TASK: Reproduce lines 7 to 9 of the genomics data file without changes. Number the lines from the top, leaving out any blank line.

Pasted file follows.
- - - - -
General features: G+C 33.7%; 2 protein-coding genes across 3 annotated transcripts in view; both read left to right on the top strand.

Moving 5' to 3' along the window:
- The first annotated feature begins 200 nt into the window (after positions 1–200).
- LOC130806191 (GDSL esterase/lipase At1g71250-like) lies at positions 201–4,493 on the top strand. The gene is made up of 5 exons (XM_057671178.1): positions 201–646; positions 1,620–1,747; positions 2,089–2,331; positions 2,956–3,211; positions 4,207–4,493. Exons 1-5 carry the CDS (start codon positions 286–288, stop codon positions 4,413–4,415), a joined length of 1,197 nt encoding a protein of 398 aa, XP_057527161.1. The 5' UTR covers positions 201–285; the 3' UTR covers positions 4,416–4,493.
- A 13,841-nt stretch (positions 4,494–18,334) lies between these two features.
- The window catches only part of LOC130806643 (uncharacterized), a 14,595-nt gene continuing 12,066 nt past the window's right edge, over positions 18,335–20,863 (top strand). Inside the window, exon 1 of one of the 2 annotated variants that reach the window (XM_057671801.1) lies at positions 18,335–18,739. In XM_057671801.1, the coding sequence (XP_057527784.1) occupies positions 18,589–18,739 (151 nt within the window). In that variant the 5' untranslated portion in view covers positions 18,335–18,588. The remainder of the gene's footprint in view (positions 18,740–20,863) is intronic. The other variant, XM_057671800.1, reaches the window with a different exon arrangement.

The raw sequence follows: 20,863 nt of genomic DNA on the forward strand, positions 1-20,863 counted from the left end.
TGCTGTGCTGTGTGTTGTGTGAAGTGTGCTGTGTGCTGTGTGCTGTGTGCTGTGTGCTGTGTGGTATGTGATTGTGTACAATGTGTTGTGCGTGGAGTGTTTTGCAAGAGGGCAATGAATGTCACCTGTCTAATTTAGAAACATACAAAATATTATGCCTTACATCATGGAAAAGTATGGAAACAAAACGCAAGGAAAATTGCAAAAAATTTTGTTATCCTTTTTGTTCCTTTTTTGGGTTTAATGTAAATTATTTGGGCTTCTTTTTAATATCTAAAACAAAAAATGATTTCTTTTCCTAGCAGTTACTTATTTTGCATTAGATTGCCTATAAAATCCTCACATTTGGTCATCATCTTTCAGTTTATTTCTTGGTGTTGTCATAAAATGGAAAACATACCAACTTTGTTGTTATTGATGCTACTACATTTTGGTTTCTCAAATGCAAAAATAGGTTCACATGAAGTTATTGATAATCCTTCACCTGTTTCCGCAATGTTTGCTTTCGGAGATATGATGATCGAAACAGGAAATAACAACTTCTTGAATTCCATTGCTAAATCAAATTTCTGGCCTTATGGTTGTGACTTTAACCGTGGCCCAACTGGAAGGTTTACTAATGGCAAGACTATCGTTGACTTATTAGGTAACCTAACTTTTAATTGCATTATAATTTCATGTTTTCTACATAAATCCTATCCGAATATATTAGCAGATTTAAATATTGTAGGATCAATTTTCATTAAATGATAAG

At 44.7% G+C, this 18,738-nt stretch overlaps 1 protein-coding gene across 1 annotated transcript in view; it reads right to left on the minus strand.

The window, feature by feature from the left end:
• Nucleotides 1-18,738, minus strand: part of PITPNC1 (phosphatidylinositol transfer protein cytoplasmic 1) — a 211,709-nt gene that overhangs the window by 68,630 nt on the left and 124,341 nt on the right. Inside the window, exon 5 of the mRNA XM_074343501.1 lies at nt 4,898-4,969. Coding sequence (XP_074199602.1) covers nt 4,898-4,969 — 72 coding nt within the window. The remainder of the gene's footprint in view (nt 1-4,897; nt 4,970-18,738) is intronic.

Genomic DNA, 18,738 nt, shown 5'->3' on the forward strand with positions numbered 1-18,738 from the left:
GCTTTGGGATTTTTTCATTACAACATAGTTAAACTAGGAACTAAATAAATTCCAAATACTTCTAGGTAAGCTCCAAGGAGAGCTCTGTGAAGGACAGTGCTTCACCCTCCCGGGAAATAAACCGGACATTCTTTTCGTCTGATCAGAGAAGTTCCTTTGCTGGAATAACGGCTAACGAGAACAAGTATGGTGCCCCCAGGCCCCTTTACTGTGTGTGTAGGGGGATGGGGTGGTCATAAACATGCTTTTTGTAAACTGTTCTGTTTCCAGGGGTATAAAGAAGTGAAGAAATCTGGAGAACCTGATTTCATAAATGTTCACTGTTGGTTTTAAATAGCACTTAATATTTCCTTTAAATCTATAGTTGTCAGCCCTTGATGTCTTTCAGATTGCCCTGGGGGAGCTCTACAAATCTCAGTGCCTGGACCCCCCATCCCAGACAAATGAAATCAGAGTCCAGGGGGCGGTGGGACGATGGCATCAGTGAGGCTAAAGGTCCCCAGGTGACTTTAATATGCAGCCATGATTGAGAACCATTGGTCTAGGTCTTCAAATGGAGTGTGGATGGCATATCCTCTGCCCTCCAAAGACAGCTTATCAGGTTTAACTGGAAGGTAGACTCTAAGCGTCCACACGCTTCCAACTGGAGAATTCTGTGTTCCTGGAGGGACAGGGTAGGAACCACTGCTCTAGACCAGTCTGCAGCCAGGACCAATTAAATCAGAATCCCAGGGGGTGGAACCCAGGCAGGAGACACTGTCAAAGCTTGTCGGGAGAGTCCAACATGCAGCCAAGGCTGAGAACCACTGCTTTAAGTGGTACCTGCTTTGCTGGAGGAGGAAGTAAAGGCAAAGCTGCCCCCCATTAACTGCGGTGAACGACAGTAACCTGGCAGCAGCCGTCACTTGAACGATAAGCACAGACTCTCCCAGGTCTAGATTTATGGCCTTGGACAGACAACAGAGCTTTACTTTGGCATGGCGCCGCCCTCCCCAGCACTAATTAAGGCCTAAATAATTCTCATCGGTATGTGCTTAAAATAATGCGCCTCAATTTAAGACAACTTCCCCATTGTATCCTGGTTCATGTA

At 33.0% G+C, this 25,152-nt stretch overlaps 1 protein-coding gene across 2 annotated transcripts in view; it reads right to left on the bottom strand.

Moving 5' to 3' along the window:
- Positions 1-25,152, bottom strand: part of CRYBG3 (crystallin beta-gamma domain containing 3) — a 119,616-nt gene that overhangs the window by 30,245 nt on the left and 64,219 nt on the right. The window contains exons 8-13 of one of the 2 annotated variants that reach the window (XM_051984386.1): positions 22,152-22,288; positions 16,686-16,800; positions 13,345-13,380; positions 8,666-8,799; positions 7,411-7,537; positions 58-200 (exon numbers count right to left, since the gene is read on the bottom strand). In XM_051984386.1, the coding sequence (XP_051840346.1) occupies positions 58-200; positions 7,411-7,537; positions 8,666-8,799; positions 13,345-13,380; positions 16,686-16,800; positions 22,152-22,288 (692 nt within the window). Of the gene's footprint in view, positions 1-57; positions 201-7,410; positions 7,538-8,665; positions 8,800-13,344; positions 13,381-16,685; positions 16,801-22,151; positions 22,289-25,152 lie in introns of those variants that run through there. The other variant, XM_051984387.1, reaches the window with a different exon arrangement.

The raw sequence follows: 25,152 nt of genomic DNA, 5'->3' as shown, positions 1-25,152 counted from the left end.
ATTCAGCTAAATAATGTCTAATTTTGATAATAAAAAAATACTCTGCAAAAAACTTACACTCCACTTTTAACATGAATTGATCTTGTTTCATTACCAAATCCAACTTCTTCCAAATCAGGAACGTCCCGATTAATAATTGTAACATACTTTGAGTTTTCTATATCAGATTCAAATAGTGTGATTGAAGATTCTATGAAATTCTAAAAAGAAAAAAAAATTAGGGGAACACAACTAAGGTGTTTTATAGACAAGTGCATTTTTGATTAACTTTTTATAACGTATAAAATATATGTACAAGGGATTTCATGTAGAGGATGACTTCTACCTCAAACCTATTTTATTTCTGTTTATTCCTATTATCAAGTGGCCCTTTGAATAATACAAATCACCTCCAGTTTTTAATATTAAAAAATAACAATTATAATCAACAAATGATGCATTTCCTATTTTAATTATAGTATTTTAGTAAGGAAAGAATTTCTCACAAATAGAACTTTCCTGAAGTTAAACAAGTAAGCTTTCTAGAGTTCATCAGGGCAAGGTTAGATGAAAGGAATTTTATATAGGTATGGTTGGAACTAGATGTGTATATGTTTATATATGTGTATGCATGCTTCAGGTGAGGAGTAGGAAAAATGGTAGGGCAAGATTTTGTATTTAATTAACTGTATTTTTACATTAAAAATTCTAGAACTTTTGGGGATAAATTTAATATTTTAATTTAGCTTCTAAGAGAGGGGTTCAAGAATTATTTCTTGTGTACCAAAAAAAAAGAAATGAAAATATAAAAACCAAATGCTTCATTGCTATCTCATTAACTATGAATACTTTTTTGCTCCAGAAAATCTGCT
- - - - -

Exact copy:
The raw sequence follows: 20,863 nt of genomic DNA on the forward strand, positions 1-20,863 counted from the left end.
TGCTGTGCTGTGTGTTGTGTGAAGTGTGCTGTGTGCTGTGTGCTGTGTGCTGTGTGCTGTGTGGTATGTGATTGTGTACAATGTGTTGTGCGTGGAGTGTTTTGCAAGAGGGCAATGAATGTCACCTGTCTAATTTAGAAACATACAAAATATTATGCCTTACATCATGGAAAAGTATGGAAACAAAACGCAAGGAAAATTGCAAAAAATTTTGTTATCCTTTTTGTTCCTTTTTTGGGTTTAATGTAAATTATTTGGGCTTCTTTTTAATATCTAAAACAAAAAATGATTTCTTTTCCTAGCAGTTACTTATTTTGCATTAGATTGCCTATAAAATCCTCACATTTGGTCATCATCTTTCAGTTTATTTCTTGGTGTTGTCATAAAATGGAAAACATACCAACTTTGTTGTTATTGATGCTACTACATTTTGGTTTCTCAAATGCAAAAATAGGTTCACATGAAGTTATTGATAATCCTTCACCTGTTTCCGCAATGTTTGCTTTCGGAGATATGATGATCGAAACAGGAAATAACAACTTCTTGAATTCCATTGCTAAATCAAATTTCTGGCCTTATGGTTGTGACTTTAACCGTGGCCCAACTGGAAGGTTTACTAATGGCAAGACTATCGTTGACTTATTAGGTAACCTAACTTTTAATTGCATTATAATTTCATGTTTTCTACATAAATCCTATCCGAATATATTAGCAGATTTAAATATTGTAGGATCAATTTTCATTAAATGATAAG

At 44.7% G+C, this 18,738-nt stretch overlaps 1 protein-coding gene across 1 annotated transcript in view; it reads right to left on the minus strand.